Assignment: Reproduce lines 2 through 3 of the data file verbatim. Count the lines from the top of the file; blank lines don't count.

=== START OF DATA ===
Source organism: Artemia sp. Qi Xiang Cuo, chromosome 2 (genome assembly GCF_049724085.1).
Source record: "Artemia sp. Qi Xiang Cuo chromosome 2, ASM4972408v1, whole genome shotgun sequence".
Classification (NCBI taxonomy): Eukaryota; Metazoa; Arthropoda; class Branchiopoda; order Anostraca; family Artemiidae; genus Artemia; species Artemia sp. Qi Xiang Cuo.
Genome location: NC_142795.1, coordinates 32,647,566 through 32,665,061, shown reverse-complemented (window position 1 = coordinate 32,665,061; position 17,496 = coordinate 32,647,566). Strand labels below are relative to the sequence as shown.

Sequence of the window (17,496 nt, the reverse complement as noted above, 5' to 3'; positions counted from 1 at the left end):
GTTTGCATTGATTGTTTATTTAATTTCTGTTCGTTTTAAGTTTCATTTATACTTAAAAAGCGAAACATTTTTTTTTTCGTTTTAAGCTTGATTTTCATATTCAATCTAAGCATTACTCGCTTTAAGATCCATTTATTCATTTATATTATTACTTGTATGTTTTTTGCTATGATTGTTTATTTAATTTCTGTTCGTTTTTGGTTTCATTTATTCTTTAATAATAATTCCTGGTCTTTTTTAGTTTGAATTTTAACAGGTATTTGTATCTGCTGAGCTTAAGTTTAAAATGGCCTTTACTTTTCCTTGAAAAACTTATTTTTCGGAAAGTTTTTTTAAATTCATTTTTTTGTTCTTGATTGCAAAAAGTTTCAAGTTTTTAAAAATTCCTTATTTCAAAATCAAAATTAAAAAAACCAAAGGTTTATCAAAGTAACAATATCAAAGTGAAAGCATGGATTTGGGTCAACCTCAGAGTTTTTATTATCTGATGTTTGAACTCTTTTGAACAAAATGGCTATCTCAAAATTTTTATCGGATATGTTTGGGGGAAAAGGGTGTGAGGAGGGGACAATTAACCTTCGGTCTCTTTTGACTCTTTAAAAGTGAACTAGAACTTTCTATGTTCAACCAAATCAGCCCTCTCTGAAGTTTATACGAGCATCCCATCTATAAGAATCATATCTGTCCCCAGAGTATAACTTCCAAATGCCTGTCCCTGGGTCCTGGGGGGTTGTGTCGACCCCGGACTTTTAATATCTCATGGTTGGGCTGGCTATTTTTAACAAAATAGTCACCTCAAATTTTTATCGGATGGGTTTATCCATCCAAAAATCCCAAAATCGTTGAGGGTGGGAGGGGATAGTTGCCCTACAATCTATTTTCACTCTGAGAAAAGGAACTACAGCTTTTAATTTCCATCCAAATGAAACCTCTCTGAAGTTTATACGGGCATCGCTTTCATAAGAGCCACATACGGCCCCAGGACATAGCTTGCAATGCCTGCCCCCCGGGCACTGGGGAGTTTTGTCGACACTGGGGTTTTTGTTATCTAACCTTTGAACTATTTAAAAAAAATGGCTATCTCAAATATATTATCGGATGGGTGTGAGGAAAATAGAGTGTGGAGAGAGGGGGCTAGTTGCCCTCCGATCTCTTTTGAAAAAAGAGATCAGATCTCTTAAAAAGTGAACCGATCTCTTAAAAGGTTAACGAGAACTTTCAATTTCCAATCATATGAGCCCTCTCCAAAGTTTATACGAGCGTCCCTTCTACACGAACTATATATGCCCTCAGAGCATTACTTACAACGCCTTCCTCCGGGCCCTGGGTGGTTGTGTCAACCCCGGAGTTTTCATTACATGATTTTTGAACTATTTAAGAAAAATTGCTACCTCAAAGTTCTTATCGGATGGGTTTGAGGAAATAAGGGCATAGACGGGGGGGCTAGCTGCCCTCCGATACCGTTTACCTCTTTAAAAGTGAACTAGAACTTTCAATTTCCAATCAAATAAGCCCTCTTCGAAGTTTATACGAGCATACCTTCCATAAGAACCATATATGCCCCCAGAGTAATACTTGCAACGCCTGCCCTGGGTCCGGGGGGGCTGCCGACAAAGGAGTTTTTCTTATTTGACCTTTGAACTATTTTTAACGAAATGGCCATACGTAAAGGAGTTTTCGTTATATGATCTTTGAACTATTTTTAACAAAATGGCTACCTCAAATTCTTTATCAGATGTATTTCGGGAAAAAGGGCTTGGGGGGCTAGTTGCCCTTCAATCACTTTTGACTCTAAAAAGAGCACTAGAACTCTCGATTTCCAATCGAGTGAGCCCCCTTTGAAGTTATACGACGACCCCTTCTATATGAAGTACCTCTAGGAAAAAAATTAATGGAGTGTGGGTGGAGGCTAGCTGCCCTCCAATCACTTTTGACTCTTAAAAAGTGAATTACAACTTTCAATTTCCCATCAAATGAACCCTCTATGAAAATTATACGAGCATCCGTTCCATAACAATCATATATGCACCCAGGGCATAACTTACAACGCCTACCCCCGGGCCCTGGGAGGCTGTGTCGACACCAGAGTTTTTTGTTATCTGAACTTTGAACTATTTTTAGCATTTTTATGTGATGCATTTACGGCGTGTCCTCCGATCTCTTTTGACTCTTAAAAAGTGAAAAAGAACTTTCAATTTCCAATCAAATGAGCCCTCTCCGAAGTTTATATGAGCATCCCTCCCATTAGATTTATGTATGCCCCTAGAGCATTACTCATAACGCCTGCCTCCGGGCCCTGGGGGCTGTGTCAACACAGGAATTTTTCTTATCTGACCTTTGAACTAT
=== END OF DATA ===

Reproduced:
Source record: "Artemia sp. Qi Xiang Cuo chromosome 2, ASM4972408v1, whole genome shotgun sequence".
Classification (NCBI taxonomy): Eukaryota; Metazoa; Arthropoda; class Branchiopoda; order Anostraca; family Artemiidae; genus Artemia; species Artemia sp. Qi Xiang Cuo.